mair

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See also: maïr

English[edit]

Pronunciation[edit]

Adjective[edit]

mair (not comparable)

  1. (Geordie) more

Adverb[edit]

mair (not comparable)

  1. (Geordie) more

Anagrams[edit]


Irish[edit]

Etymology[edit]

From Old Irish maraid, mairid (lasts, persists, is extant, remains in existence; remains alive, survives, is left).

Pronunciation[edit]

Verb[edit]

mair (present analytic maireann, future analytic mairfidh, verbal noun maireachtáil, past participle mairthe)

  1. to live, remain, survive
    Go maire tú é.
    May you live to enjoy it.
    Maireann croí éadrom a bhfad.
    A light heart lives long.
    Mairim anseo.
    I live here
    Sláinte chuig na fir agus go maire na mná go deo!
    Health to the men and may the women live forever!
  2. to last (endure, hold out, continue)
    Mairfidh an mhóin dúinn coicís eile.
    The turf will last us another fortnight.

Conjugation[edit]

Derived terms[edit]

Mutation[edit]

Irish mutation
Radical Lenition Eclipsis
mair mhair unchanged
Note: Some of these forms may be hypothetical. Not every
possible mutated form of every word actually occurs.

References[edit]


Manx[edit]

Etymology[edit]

From Old Irish mér, possibly from Proto-Indo-European *mh₂ḱros.

Noun[edit]

mair f (genitive ?, plural meir)

  1. finger, digit
  2. prong
  3. key (of piano):
  4. hand (of clock):
  5. tributary (of river):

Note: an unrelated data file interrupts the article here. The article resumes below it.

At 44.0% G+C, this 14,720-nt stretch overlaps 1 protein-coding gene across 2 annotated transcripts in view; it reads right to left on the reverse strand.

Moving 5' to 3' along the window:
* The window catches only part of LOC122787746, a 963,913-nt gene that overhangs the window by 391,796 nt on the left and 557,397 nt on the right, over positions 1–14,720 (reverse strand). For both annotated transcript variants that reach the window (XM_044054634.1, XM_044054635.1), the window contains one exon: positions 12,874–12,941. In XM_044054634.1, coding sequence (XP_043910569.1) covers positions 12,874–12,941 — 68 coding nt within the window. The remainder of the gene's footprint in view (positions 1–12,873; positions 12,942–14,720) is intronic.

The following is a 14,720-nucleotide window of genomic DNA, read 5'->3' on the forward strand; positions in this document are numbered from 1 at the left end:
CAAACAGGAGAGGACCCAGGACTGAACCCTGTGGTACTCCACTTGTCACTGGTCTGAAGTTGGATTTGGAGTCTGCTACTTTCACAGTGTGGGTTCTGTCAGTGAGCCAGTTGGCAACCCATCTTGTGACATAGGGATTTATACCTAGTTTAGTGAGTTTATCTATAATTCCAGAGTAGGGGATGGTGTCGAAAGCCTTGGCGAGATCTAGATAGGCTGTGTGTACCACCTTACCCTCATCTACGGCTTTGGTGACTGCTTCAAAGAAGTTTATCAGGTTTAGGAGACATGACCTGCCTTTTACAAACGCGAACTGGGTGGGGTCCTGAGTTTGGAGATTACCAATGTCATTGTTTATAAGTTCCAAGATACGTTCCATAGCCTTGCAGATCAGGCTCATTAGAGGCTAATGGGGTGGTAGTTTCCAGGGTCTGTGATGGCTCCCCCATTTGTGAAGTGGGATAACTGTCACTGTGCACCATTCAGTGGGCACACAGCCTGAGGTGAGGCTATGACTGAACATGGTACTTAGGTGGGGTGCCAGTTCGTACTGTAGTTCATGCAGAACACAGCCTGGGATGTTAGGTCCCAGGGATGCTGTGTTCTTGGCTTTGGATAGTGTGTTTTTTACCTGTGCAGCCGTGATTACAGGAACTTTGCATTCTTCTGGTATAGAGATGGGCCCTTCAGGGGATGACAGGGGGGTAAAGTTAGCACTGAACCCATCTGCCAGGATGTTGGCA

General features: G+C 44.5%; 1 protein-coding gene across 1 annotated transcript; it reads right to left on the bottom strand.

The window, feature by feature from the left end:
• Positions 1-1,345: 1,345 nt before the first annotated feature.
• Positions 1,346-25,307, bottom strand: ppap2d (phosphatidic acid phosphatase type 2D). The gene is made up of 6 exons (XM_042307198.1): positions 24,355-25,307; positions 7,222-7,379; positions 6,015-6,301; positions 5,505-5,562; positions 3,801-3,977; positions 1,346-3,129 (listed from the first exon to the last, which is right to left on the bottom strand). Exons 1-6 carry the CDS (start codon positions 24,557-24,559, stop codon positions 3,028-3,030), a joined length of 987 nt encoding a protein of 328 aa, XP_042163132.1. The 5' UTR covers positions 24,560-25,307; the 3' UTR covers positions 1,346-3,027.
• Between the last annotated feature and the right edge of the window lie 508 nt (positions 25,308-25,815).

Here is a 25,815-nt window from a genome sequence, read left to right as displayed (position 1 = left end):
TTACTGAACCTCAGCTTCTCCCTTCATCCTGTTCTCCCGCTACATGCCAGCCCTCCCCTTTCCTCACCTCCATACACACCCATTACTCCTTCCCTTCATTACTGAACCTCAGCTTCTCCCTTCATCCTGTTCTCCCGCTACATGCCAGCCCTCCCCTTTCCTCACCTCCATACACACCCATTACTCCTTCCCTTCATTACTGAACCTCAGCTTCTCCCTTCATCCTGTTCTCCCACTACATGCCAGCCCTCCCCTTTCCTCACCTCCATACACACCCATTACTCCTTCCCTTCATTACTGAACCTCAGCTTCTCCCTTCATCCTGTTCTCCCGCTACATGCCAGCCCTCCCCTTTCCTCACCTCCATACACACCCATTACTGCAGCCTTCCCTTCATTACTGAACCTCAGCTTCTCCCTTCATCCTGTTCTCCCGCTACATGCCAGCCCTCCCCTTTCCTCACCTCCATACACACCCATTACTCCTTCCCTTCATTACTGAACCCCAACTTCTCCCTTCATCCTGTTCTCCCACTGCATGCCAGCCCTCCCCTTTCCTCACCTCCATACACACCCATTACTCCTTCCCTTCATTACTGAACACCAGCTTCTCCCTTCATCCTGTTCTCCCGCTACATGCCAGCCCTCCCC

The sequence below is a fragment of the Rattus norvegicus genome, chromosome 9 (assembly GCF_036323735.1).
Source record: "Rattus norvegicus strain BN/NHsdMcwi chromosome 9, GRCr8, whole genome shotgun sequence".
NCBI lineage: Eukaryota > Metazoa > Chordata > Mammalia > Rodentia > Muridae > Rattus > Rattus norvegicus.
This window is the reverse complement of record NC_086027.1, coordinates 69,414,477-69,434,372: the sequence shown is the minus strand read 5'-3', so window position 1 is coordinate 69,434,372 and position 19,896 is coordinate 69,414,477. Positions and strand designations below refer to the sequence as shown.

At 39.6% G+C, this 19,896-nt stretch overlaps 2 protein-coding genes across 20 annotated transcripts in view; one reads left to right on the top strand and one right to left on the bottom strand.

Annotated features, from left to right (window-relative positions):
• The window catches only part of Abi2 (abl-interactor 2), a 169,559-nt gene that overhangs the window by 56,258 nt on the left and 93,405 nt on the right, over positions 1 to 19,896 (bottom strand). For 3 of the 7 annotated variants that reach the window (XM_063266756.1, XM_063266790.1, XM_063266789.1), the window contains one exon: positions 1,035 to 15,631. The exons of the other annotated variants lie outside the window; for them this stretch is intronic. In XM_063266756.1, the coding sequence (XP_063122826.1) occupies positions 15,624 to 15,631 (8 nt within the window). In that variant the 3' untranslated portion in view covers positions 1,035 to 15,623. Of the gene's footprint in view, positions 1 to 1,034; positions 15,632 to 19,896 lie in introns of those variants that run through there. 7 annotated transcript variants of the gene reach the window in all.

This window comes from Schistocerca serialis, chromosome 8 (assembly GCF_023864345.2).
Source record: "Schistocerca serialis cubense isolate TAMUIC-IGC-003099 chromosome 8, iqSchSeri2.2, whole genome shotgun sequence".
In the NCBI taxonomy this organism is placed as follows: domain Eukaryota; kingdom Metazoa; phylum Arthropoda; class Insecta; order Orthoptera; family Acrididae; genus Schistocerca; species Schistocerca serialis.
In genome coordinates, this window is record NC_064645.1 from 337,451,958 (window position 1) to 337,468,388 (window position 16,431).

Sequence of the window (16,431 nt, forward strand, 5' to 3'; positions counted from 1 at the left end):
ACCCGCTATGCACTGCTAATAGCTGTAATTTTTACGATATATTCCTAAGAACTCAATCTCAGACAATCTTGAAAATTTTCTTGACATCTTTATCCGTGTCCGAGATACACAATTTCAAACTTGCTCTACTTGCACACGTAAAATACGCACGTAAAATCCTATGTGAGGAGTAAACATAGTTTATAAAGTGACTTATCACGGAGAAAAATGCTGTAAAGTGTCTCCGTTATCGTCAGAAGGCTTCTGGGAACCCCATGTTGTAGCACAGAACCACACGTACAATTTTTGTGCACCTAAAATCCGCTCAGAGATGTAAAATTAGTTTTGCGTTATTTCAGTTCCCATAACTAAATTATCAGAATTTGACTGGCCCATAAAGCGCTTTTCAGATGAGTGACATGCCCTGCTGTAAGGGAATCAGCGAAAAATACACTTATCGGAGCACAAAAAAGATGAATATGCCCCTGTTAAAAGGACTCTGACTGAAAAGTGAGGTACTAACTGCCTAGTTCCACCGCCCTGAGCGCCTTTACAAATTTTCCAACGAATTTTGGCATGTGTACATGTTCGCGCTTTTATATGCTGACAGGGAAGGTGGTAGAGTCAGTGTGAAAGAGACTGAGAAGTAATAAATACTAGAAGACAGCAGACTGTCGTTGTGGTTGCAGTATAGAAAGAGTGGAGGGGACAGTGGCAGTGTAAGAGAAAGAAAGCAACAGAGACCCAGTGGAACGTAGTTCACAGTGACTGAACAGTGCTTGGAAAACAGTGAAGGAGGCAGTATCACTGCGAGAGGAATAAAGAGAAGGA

Derived terms[edit]

Mutation[edit]

Manx mutation
Radical Lenition Eclipsis
mair vair unchanged
Note: Some of these forms may be hypothetical. Not every
possible mutated form of every word actually occurs.

Scots[edit]

Pronunciation[edit]

Etymology 1[edit]

From Old English māra (compare English more).

Adjective[edit]

mair (not comparable)

  1. bigger, greater

Adverb[edit]

mair (not comparable)

  1. more
Derived terms[edit]
Related terms[edit]

Etymology 2[edit]

From Old French maire (head of a city or town government), from Latin maior (bigger, greater, superior), comparative of magnus (big, great).

Noun[edit]

mair (plural mairs)

  1. (archaic) mayor
Derived terms[edit]

Etymology 3[edit]

From Old English mōr.

Alternative forms[edit]

Noun[edit]

mair (plural mairs)

  1. (South Scots) moor

Scottish Gaelic[edit]

Etymology[edit]

From Old Irish maraid, mairid (lasts, persists, is extant, remains in existence; remains alive, survives, is left).

Verb[edit]

mair (verbal nouns mairsinn, and maireann, and maireachdainn)

  1. last, continue

Synonyms[edit]

Derived terms[edit]